“In a pluralistic society like the United States, a tendency to avoid snap judgments and to consider the position of other people is especially valuable. Entertaining complexity allows for the existence of a more deliberative and harmonious democratic government,” Davis added. 

President Trump’s wish to present a clean-cut, glorified, monolithic version of American history demonstrates his underlying desire to strip young people of the tools that they will need in order to be active citizens of American democracy. Immediately before introducing the “1776 Comission” to his audience, Trump explicitly made the connection between comprehensive history education and protest, stating that “the left-wing rioting and mayhem are the direct result of decades of left-wing indoctrination in our schools.”

Beneath the sensationalist rhetoric, Trump understands that democracy descends into darkness when the government silences dissent and hampers education. Jefferson himself founded the country on Republicanism, a system which relies on education to instill students with civic virtue centered around protest, debate, and opposition.

Dr. Abrams points to a quote by Robert M. Hutchins in 1952 in order to give insight into her philosophy: “The civilization which I work and I am sure, every American is working toward, could be called a civilization of the dialogue, where instead of shooting one another when you differ, you reason things out together.”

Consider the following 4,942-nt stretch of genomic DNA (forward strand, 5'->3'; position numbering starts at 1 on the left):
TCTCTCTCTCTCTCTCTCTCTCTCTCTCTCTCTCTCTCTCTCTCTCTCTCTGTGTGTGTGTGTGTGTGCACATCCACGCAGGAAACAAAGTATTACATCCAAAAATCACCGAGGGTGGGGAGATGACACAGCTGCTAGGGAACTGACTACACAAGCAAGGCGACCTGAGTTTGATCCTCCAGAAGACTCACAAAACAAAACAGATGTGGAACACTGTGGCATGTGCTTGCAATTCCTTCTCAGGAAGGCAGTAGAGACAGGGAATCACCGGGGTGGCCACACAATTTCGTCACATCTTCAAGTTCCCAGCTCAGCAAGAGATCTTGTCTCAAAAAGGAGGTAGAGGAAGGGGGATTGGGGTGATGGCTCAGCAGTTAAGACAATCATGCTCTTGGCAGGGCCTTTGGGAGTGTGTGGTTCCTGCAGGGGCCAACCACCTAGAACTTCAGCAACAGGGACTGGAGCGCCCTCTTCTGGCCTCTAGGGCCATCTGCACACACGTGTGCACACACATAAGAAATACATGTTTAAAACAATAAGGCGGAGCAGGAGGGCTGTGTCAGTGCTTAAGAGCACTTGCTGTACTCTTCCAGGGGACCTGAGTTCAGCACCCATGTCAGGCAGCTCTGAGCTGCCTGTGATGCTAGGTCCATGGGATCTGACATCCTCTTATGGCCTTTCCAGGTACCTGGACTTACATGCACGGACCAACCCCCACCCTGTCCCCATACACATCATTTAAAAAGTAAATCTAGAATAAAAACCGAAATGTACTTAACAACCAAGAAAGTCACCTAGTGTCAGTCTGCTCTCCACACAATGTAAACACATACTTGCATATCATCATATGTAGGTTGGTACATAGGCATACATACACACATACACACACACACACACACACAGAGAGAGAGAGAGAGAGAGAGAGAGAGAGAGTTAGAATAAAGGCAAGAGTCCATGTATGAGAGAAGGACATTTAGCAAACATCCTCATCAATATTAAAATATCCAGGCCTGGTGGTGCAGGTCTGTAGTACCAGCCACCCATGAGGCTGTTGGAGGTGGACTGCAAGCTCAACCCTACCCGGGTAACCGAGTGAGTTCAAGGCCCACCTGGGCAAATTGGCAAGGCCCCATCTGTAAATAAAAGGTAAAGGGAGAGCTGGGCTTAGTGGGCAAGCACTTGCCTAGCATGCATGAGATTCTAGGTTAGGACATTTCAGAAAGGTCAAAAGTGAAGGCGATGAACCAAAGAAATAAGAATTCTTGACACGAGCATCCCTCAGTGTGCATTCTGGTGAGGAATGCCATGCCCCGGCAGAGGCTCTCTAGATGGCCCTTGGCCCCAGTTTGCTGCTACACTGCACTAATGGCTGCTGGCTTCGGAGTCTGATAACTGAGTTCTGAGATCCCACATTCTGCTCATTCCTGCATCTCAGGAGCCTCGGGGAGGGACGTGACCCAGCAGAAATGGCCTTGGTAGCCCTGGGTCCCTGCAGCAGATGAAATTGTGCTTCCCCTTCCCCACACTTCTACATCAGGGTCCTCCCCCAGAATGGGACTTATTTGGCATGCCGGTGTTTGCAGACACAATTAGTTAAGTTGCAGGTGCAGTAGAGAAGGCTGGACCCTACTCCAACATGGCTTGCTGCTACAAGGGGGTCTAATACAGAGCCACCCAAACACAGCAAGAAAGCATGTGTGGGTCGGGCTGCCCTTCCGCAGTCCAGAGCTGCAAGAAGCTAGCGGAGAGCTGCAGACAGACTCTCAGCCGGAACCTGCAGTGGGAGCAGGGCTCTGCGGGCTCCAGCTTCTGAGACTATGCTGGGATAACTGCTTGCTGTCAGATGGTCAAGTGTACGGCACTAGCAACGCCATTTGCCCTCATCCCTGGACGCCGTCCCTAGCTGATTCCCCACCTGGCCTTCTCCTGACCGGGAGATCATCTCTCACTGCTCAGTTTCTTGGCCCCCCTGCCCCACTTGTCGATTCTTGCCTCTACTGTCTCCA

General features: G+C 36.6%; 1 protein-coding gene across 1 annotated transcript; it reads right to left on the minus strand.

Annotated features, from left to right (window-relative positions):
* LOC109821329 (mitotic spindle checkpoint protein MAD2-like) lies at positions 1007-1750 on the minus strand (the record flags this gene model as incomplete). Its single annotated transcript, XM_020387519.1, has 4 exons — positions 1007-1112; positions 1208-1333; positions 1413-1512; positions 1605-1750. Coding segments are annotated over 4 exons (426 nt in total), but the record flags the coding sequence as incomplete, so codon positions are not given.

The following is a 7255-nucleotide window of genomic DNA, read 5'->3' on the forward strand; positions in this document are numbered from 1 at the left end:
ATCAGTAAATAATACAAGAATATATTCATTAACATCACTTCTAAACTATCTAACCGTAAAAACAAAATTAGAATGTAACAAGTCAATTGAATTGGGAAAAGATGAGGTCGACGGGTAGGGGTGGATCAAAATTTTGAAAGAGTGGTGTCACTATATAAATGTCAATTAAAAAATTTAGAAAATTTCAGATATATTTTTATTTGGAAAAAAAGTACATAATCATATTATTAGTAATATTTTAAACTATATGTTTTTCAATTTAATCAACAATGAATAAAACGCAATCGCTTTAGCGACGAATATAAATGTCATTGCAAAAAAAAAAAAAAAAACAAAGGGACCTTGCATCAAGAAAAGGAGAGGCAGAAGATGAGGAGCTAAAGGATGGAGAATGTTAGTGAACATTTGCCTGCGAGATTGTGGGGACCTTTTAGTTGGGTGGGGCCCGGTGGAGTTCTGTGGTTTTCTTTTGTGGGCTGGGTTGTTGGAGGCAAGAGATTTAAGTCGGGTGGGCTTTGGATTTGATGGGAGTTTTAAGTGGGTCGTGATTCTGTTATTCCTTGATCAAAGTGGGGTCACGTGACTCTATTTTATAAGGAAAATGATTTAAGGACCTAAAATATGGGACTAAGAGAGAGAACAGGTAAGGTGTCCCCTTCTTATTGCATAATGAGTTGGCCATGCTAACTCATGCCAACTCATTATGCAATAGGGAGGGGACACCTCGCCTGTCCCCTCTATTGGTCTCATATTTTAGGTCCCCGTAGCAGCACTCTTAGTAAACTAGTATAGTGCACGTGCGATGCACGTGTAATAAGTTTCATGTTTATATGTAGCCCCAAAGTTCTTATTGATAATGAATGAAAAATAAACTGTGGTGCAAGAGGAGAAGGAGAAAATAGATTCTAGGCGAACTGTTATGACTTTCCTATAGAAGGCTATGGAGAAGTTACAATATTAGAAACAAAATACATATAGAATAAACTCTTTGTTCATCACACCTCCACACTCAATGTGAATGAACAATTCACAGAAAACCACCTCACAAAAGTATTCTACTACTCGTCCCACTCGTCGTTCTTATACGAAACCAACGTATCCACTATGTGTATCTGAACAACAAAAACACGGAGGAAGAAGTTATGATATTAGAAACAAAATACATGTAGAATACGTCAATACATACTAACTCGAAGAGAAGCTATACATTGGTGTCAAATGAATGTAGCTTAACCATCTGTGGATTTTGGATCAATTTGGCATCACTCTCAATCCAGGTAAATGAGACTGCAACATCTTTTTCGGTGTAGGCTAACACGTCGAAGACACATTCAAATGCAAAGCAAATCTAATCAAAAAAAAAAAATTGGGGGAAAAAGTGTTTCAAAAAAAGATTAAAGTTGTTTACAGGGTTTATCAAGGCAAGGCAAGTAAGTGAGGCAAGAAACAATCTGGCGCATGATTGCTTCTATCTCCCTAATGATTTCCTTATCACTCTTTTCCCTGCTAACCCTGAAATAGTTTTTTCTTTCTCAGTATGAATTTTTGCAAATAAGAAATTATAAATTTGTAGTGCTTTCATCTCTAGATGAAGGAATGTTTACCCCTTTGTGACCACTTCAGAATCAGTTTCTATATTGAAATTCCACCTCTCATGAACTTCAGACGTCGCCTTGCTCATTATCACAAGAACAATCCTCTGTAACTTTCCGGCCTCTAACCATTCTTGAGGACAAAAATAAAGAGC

To foster conversation that empowers students to express their opinions with conviction, Dr. Abrams “cultivates mindfulness about words —their intended and actual effects, and how their implications change based on context.” At various times throughout the year, she poses the thought-provoking question, “Who is an American?”and urges her students to consider the history of the word and its power to create exclusive communities. “People toss around the word ‘American’ casually, but it has a rich, kaleidoscopic history,” Abrams said.

Her goal is not to have students walk away with a clear, clarified concept, but to “leave the course with a fuller understanding of what it might signify in multiple contexts, if not total clarity about a singular definition. While maintaining that historical grounding, I also hope that students keep reading arguments about its meaning as, in Jefferson’s words, ‘new discoveries are made, new truths disclosed.’” By carefully choosing their words and understanding the legacies behind them, students will be able to express their ideas and hold their ground, contributing to a thriving democracy.

The study of American history is meant to highlight the incongruence between our nation’s ideals and its failure to represent those ideals in practice. President Trump’s notion that“patriots” cannot simultaneously understand America as a genocidal enterprise and the nation of American Exceptionalism demonstrates his lack of understanding that American history is as complex as it is contradictory.

The truth is not one understanding without consideration of the other, but rather the interaction of two seemingly incompatible extremes. True “patriots” are not those who choose to ignore the country’s problems, but those who are willing to expose, confront, and strive to fix them.

President Trump’s wish to present a clean-cut, glorified, monolithic version of American history demonstrates his underlying desire to strip young people of the tools that they will need in order to be active citizens of American democracy.